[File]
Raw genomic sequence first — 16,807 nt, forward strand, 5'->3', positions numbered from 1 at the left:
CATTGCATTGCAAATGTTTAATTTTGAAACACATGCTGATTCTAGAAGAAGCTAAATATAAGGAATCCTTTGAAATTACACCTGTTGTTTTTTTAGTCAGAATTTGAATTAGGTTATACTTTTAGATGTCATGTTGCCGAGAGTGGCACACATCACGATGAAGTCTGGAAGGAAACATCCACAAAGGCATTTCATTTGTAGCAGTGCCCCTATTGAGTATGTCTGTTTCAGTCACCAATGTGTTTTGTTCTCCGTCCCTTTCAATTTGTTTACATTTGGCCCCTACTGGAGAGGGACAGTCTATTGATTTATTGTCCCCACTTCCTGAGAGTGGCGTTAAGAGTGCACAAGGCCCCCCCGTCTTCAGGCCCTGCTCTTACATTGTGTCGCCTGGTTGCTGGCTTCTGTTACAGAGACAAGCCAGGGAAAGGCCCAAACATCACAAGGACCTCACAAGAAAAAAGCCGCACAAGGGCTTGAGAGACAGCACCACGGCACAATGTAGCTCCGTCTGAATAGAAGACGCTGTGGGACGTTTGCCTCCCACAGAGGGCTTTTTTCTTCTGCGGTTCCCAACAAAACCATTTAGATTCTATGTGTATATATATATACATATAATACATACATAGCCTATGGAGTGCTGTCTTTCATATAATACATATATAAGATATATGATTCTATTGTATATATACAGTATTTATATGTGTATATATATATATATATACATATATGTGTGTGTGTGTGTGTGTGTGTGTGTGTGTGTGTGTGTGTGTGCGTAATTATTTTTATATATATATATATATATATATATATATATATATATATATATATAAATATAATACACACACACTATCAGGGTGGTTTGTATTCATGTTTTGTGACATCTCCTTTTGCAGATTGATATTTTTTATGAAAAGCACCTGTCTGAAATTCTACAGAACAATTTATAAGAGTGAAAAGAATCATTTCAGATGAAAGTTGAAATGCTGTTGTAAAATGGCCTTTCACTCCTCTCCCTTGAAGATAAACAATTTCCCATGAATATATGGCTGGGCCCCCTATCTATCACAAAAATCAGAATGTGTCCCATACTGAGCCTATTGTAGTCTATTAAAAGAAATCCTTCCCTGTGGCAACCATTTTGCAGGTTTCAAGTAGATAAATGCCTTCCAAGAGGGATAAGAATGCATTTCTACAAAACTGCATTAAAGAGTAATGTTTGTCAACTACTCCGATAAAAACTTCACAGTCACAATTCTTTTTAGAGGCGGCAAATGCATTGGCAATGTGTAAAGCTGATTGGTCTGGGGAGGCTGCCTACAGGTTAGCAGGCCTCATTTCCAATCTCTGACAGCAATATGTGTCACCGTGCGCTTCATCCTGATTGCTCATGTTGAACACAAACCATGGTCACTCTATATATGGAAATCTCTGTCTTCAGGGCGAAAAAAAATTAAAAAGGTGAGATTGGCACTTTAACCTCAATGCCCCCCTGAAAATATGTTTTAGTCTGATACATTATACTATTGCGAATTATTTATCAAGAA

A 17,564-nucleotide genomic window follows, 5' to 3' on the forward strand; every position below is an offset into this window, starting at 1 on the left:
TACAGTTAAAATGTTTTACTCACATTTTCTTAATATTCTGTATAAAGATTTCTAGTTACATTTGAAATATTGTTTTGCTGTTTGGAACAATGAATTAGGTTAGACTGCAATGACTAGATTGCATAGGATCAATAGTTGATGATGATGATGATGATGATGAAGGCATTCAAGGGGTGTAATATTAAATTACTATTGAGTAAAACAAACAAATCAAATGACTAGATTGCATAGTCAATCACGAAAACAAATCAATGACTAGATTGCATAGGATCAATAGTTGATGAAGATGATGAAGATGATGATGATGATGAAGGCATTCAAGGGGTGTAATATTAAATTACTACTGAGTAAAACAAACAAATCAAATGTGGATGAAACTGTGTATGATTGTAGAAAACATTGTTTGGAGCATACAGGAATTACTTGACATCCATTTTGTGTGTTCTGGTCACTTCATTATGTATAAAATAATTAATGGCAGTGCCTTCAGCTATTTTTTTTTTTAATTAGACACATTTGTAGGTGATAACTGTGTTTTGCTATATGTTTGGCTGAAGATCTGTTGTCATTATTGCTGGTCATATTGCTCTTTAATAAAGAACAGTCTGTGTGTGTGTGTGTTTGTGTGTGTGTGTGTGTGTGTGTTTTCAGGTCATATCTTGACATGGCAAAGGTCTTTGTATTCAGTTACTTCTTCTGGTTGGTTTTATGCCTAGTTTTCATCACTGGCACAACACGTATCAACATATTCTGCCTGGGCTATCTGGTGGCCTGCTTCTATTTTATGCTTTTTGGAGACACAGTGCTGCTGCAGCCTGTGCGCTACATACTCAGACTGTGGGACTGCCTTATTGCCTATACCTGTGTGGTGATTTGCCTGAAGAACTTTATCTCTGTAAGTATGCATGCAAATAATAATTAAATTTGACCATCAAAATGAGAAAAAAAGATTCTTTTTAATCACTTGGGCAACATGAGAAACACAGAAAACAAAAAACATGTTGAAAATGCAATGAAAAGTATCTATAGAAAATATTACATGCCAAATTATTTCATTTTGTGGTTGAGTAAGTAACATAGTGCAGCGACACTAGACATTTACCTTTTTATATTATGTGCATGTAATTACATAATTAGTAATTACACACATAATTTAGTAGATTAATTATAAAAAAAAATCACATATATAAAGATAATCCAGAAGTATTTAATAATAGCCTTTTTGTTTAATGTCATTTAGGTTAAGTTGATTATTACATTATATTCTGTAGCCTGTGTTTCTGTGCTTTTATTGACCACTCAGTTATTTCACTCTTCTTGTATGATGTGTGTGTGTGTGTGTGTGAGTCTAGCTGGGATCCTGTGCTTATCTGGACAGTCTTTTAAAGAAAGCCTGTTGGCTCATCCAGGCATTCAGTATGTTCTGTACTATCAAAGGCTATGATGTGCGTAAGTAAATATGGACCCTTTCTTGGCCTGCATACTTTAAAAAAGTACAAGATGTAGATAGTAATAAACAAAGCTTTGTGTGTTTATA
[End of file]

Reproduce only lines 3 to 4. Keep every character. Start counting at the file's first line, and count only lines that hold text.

A 17,564-nucleotide genomic window follows, 5' to 3' on the forward strand; every position below is an offset into this window, starting at 1 on the left:
TACAGTTAAAATGTTTTACTCACATTTTCTTAATATTCTGTATAAAGATTTCTAGTTACATTTGAAATATTGTTTTGCTGTTTGGAACAATGAATTAGGTTAGACTGCAATGACTAGATTGCATAGGATCAATAGTTGATGATGATGATGATGATGATGAAGGCATTCAAGGGGTGTAATATTAAATTACTATTGAGTAAAACAAACAAATCAAATGACTAGATTGCATAGTCAATCACGAAAACAAATCAATGACTAGATTGCATAGGATCAATAGTTGATGAAGATGATGAAGATGATGATGATGATGAAGGCATTCAAGGGGTGTAATATTAAATTACTACTGAGTAAAACAAACAAATCAAATGTGGATGAAACTGTGTATGATTGTAGAAAACATTGTTTGGAGCATACAGGAATTACTTGACATCCATTTTGTGTGTTCTGGTCACTTCATTATGTATAAAATAATTAATGGCAGTGCCTTCAGCTATTTTTTTTTTTAATTAGACACATTTGTAGGTGATAACTGTGTTTTGCTATATGTTTGGCTGAAGATCTGTTGTCATTATTGCTGGTCATATTGCTCTTTAATAAAGAACAGTCTGTGTGTGTGTGTGTTTGTGTGTGTGTGTGTGTGTGTGTTTTCAGGTCATATCTTGACATGGCAAAGGTCTTTGTATTCAGTTACTTCTTCTGGTTGGTTTTATGCCTAGTTTTCATCACTGGCACAACACGTATCAACATATTCTGCCTGGGCTATCTGGTGGCCTGCTTCTATTTTATGCTTTTTGGAGACACAGTGCTGCTGCAGCCTGTGCGCTACATACTCAGACTGTGGGACTGCCTTATTGCCTATACCTGTGTGGTGATTTGCCTGAAGAACTTTATCTCTGTAAGTATGCATGCAAATAATAATTAAATTTGACCATCAAAATGAGAAAAAAAGATTCTTTTTAATCACTTGGGCAACATGAGAAACACAGAAAACAAAAAACATGTTGAAAATGCAATGAAAAGTATCTATAGAAAATATTACATGCCAAATTATTTCATTTTGTGGTTGAGTAAGTAACATAGTGCAGCGACACTAGACATTTACCTTTTTATATTATGTGCATGTAATTACATAATTAGTAATTACACACATAATTTAGTAGATTAATTATAAAAAAAAATCACATATATAAAGATAATCCAGAAGTATTTAATAATAGCCTTTTTGTTTAATGTCATTTAGGTTAAGTTGATTATTACATTATATTCTGTAGCCTGTGTTTCTGTGCTTTTATTGACCACTCAGTTATTTCACTCTTCTTGTATGATGTGTGTGTGTGTGTGTGTGAGTCTAGCTGGGATCCTGTGCTTATCTGGACAGTCTTTTAAAGAAAGCCTGTTGGCTCATCCAGGCATTCAGTATGTTCTGTACTATCAAAGGCTATGATGTGCGTAAGTAAATATGGACCCTTTCTTGGCCTGCATACTTTAAAAAAGTACAAGATGTAGATAGTAATAAACAAAGCTTTGTGTGTTTATA